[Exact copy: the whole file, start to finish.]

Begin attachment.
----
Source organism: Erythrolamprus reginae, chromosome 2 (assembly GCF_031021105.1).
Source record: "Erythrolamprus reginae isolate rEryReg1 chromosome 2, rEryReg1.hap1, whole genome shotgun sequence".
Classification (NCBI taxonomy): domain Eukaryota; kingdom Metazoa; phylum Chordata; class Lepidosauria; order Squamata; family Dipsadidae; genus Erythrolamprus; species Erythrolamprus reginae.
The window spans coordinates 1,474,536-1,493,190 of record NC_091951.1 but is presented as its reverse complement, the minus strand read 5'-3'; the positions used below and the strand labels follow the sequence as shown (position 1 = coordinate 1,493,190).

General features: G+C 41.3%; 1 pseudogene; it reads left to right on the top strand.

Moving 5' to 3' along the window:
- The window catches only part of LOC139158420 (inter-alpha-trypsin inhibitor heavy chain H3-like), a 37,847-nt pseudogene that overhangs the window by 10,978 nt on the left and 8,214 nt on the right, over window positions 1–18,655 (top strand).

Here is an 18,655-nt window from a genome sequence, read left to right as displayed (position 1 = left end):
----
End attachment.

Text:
Source organism: Erythrolamprus reginae, chromosome 2 (assembly GCF_031021105.1).
Source record: "Erythrolamprus reginae isolate rEryReg1 chromosome 2, rEryReg1.hap1, whole genome shotgun sequence".
Classification (NCBI taxonomy): domain Eukaryota; kingdom Metazoa; phylum Chordata; class Lepidosauria; order Squamata; family Dipsadidae; genus Erythrolamprus; species Erythrolamprus reginae.
The window spans coordinates 1,474,536-1,493,190 of record NC_091951.1 but is presented as its reverse complement, the minus strand read 5'-3'; the positions used below and the strand labels follow the sequence as shown (position 1 = coordinate 1,493,190).

General features: G+C 41.3%; 1 pseudogene; it reads left to right on the top strand.

Moving 5' to 3' along the window:
- The window catches only part of LOC139158420 (inter-alpha-trypsin inhibitor heavy chain H3-like), a 37,847-nt pseudogene that overhangs the window by 10,978 nt on the left and 8,214 nt on the right, over window positions 1–18,655 (top strand).

Here is an 18,655-nt window from a genome sequence, read left to right as displayed (position 1 = left end):